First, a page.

The Next Step…

“An innovation is one of those things that society looks at and says, if we make this part of the way we live and work, it will change the way we live and work.” -Dean Kamen

I have been monitoring the whole ‘flipped‘ movement for awhile. Listening to the variety of conversations…everyone providing their own version of what it is and what it isn’t. Some arguing that it’s just a fad, while others emphatically praise its value for upending our teaching and engagement models for students.

In July of this year, Bill Ferriter on his Tempered Radical blog stepped the movement up another level. He posed the question, What If You Flipped Your Faculty Meetings? Mr. Ferriter not only posed the question…he pushed it out there as a challenge. A challenge for principals. For principals to model as an instructional strategy for their classroom teachers. Which Mr. Ferriter expounds upon in this excerpt from his article…

“And faculty meetings as their currently structured – 30-45 minutes once a month where information is delivered instead of created – do little to make those kinds of cross-conversations possible even when everyone is sitting in the same room with each other.

But if they’re flipped – if the information that needs to be delivered is consumed before the meeting even begins – there’s PLENTY of time for teachers to learn from – and to build relationships with – peers who work in different departments or on different hallways.”

And before the dust had a chance to settle from the first post, the Tempered Radical followed up in August of this year with an expanded emphasis, Still MORE On Flipping The Faculty Meeting.An opportunity to expound upon his reasoning and support for this strategy…“Teachers won’t be convinced that flipping the classroom carries benefits FOR learners until they experience those benefits first-hand AS learners.” And for the amount of views the posts received, it was obvious that it touched a chord with people.

Yet, for me, what struck the chord…was that Bill Ferriter was posing the right question. It wasn’t about how cool ‘flipping‘ was and how everybody was doing it. It wasn’t about being a technological maverick. Rather, it was about what was most important. It was about the learning.

It was about what is most important when people come together in our meetings. Do we put the right emphasis on the right things? It was really about what people should be doing. To put our emphasis on learning and collaborating and away from the sit and get format. He was breaking down the aging lecture as the emphasis…as the model.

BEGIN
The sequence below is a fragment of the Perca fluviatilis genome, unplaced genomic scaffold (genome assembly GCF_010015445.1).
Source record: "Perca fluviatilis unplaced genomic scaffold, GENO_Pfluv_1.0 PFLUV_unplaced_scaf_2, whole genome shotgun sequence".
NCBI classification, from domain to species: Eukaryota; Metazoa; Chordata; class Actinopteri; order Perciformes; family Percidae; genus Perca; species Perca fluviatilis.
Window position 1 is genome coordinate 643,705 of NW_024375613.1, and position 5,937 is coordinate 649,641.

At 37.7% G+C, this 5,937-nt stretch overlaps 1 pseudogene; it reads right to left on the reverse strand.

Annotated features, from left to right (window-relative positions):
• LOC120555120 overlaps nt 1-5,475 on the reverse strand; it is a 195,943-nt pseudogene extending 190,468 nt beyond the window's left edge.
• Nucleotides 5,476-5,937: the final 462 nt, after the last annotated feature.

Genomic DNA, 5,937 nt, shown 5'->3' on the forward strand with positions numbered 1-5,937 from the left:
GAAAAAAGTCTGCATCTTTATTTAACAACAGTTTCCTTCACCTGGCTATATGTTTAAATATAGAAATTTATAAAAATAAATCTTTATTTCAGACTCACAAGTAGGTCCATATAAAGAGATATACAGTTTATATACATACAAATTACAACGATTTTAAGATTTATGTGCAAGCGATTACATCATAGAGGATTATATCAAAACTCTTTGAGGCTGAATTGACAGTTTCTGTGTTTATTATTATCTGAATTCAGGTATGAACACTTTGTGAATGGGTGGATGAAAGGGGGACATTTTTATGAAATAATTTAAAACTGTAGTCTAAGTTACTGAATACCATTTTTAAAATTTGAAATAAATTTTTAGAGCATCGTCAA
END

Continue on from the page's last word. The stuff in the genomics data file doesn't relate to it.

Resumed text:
And that hooked me…that lit up the light bulb. It made me wonder and consider if this model would be effective at even another level? And eventually served as my why for taking it a step beyond the faculty meeting…

As a previous principal I miss the ability to collaborate, interact, share, and communicate continuously with those in my building. I miss being able to walk down our hallways during passing periods, recess, lunch and engage ideas and possibilities with teachers and staff. To engage in conversations that helped to drive the learning in the building. It was about an ongoing rapport and loop of sharing, feedback, and next steps. And it was all there within the building. Which makes flipping the faculty meeting the icing on the cake…

However, that all changes at the district level. The hallways are gone. And the distance between those conversations is much wider.

The focus has now turned towards engaging principals. Very busy principals who work not only in different buildings, but are spread out across a large and expansive district. Principals who are not right down the hall, but a fifteen minute drive across town. So our limited interactions and busy schedules serve as an added hindrance to the process. And for that reason, every department scrambles for their time and turf at each meeting knowing that their information is most important.

The problem is that everyone thinks their information is most important. And for that reason, our meetings are very similar to…a middle school student who has six teachers, with each one oblivious to the other, only finding their homework to be of importance…so at the end of the day our student goes home with six hours of homework that not only frustrates endlessly, but has no real chance of being completed. We affectionately refer to those meetings as the “Parade of Good News Announcements”.